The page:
bEnableLogging=1
bEnableTrace=1
bLoadDebugInformation=1
;
iMinMemoryPageSize=128
iMaxMemoryPageSize=4096
iMaxAllocatedMemoryBytes=1048576

Looks like I'll check my latency on CH, then try to fine-tune it.

 

EDIT: @dboura, I may have to try your setup, after I CTD'd while forging a sword in a script-driven Breezehome mod.

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I dont think the number of scripts is the main problem alone, I think most of cdt/instability issues have more to do with texture/vram problems. I run more than 200 mods and a lot of heavy scripted most without any problem, but of course, i'll never run hi-res mods that skyrim simply can't handle. In fact, i preferably use vanilla low res texture packs that looks exactly the same but allows the old skyrim engine to breathe a little. Of course, bad scripted mods can ruin your experience, but that has nothing to do with number, but with quality. A good example of mod i'll never put again is sexlab defeat, it'll just break your game, your computer, rape your mom and kill your familily (although its a good mod, sadly).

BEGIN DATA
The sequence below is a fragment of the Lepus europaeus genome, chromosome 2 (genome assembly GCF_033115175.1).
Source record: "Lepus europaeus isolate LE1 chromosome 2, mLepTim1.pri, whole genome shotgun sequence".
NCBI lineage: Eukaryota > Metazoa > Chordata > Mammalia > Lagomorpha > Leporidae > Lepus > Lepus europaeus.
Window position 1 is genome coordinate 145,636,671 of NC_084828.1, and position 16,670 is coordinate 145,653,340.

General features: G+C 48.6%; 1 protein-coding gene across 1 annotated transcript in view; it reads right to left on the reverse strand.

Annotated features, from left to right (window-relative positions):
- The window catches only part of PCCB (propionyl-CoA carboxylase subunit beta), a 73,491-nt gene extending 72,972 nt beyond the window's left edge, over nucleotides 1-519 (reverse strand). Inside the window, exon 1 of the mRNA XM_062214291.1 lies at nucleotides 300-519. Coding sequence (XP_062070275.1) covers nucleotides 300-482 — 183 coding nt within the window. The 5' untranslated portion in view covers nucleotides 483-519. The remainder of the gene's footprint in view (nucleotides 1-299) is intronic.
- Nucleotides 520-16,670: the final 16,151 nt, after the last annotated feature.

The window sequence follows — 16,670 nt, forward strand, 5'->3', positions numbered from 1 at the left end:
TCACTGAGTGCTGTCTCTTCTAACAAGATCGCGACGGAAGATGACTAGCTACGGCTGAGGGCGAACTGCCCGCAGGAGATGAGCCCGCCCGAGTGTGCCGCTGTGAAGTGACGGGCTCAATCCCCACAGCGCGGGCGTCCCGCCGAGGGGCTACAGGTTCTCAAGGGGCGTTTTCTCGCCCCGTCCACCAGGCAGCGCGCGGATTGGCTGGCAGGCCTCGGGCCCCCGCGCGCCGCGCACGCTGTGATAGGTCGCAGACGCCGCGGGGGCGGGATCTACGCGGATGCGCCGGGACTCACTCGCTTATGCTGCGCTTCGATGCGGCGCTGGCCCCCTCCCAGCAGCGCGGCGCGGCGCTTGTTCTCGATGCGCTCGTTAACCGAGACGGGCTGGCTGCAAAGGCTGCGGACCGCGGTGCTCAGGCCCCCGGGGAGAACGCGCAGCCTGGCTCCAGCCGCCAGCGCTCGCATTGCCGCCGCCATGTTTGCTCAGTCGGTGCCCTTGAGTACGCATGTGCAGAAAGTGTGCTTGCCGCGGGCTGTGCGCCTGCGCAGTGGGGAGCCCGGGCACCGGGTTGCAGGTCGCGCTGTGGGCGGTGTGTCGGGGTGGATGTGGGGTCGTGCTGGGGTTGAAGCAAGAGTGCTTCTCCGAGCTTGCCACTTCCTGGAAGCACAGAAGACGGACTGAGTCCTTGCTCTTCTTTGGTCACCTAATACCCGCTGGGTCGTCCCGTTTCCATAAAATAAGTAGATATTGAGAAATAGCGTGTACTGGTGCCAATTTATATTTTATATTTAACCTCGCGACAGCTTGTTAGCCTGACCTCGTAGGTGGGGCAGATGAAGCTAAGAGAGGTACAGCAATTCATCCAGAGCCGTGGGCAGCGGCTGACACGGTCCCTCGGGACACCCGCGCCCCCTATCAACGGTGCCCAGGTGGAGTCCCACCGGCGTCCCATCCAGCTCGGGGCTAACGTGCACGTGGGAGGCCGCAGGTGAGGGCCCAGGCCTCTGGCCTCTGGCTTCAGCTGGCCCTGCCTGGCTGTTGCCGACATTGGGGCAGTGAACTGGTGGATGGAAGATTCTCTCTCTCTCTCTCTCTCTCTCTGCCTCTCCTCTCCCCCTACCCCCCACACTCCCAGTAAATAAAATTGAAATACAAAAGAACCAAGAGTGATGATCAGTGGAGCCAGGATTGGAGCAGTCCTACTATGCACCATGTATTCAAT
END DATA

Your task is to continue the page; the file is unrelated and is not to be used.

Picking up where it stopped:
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Hmm, scripted mods.....bastards. 

 

 I've never been convinced it was a system resource issue so much as Skyrim being a big fat assed behemoth of code that barely manages to avoid eating itself, and we feed new bits into it that only add to the chaos storm. I'm never surprised when Skyrim has a massive brain fart,only hopeful that I can minimise them without impoverishing myself - a game in itself. 

 

In the greater scheme I'd rather my game croaked because of something more tangibly fixable like a ton of textures I don't have the resources to run and can just cut back on,  than some little scrap of homicidal maniac code lurking in the dark, waiting to pounce on my game and saw it's balls off at precisely the moment a tiny bird flaps it's wings in a very particular way somewhere in the depths of the (laggy) forest. Meh.  

 

So I agree, it's not an issue with the number so much as an inherent risk when running any additional scripts - even the vanilla ones are mentalists let alone the bedroom coded ones.